This measures how often users return to the app or product within a given timeframe. It helps in understanding the habit-forming potential of the product.

10. Feature Adoption Rate 

Measures the percentage of users who start using a new feature within a certain time frame after its release. This helps in understanding how well new features are being accepted by the user base. 

The monthly feature adoption rate = feature MAU / monthly logins. 

Users who pay yearly or monthly for a service are choosing a product again and again. They have to keep finding value in the product, and the best way to ensure that is to keep releasing better and better features. Product managers spend a lot of time and effort working out which features to prioritize and how to release them in the perfect order at the perfect time. 

But if no one knows the feature is there? Or, even worse, they know but they don’t care? This is vital information as feature adoption is a strong predictor for retention.

Retention Metrics

11. Customer Retention or Churn rate

New customers every day looks great on the growth charts, but if those customers are dropping off after only a few days (or in the fickle world of apps, a few seconds!) then you’ve essentially got a leaky bucket instead of a product. There’s no point filling the bucket with new users unless you can keep them. What you want is a high Customer Retention Rate, where more people stay than go.

As Pratik Shah, Growth Product Manager at AirBnB said,

Companies that haven’t understood retention, and stepped on the gas too fast with their acquisition, have then lost all of their users very quickly. Without users, your product is nothing.

For example:

Imagine you’re a PM at a subscription-based streaming service. You’re interested in how many customers you retain after a 6 month period. You gain 3,000 new customers between January and June, bringing your total number of customers to 15,000. To work out the CRR you subtract the number of new customers (3,000) from the total number of customers (15,000). You then divide that number (12,000) by the number of customers at the start of January (13,000) and multiply by 100 to get a percentage. This gives you a CRR of 92.31%.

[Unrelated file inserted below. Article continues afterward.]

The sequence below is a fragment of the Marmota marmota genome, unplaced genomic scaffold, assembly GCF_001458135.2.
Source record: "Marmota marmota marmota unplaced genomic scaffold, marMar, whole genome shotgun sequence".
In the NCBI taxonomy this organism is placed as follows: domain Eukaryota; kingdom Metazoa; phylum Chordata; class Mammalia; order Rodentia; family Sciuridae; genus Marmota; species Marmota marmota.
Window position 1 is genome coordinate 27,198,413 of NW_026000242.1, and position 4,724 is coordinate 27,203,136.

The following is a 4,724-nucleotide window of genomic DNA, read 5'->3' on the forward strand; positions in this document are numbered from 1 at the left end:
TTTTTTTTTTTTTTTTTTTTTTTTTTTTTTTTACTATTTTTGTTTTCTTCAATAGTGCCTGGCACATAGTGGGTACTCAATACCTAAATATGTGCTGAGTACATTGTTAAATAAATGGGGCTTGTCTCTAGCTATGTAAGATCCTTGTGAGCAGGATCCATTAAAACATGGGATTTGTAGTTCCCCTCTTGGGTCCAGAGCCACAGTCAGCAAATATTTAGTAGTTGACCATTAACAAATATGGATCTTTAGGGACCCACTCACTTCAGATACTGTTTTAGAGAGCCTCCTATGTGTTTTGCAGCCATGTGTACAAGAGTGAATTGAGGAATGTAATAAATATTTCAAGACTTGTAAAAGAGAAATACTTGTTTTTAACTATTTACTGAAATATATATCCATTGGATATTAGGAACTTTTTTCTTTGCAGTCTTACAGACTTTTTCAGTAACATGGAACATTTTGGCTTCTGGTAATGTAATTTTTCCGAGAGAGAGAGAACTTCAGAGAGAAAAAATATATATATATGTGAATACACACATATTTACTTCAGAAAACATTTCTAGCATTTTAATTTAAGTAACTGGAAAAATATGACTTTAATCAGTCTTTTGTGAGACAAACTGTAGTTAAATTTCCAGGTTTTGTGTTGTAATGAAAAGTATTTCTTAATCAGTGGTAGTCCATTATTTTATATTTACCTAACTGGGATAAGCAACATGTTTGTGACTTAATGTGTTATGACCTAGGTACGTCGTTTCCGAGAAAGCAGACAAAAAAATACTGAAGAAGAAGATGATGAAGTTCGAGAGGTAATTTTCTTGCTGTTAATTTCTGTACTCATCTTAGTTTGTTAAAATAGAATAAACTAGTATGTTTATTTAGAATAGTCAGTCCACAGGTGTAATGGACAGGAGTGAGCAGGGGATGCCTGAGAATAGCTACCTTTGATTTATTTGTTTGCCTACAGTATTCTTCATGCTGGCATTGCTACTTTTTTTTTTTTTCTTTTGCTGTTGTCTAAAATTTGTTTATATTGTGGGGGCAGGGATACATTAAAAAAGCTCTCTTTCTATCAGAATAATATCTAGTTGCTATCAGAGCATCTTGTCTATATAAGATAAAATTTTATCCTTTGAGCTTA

The fact that you manage to retain over 90% of your customers after 6 months is an indicator that your customer retention strategies are working well. If your CRR goes down, it’s a sign you need to iterate and focus more on this area. 

Customer Retention Rate


The definition of a “good” churn rate depends on the product. For example, dating apps like Badoo and Tinder are sometimes uninstalled because they’ve served their purpose and the users are now in relationships. Not all products are designed to be used for the rest of their user’s lives!

12. Net Promotor Score (NPS)

Definition: Net Promoter Score, or NPS, is a metric used to gauge customer loyalty and satisfaction. NPS was developed by Fred Reichheld, Bain & Company and Satmetrix as a simple yet effective tool for understanding customer sentiment. 

The NPS is determined by asking customers a single question: "On a scale of 0-10, how likely are you to recommend our company/product/service to a friend or colleague?" Based on the responses to this question, customers are categorized as Promoters (9-10), Passives (7-8), or Detractors (0-6), and the NPS is calculated.

Net Promoter Score (NPS) graphic

For example: 

You’re a product manager in the healthcare industry and you recently launched a new app that collects and analyzes data about user’s menstrual cycles. You’d like to understand if your product has been well received. 

To do this you send your users a push notification with the question "On a scale of 0-10, how likely are you to recommend our app to a friend or colleague?”. 1000 users respond. 100 give a score between 0-6, 200 give a score of 7-8 and 700 give a score between 9-10. This means that 10% of your users are detractors, 20% are passives and 70% are promoters. To calculate your NPS score you subtract the percentage of detractors (10) from the percentage of promoters (70), giving you an NPS score of 60. Success! Most of your users would recommend your product.

13. Customer satisfaction score (CSAT)

CSAT is a simple metric and can be used to measure how happy users are with individual processes and features. While NPS is more often used to measure customers' happiness with the entire user journey, CSAT allows you to be more specific. 

For example: 

You can ask users to score your onboarding experience out of ten once they’ve finished a tutorial. A one-tap survey of with a score of 1-5 or 1-10 is a common feedback collection method within customer service.

14. Customer Effort Score (CES): 

Measures the ease of interaction with the product or service, based on the premise that customers are more loyal to products that are easier to use.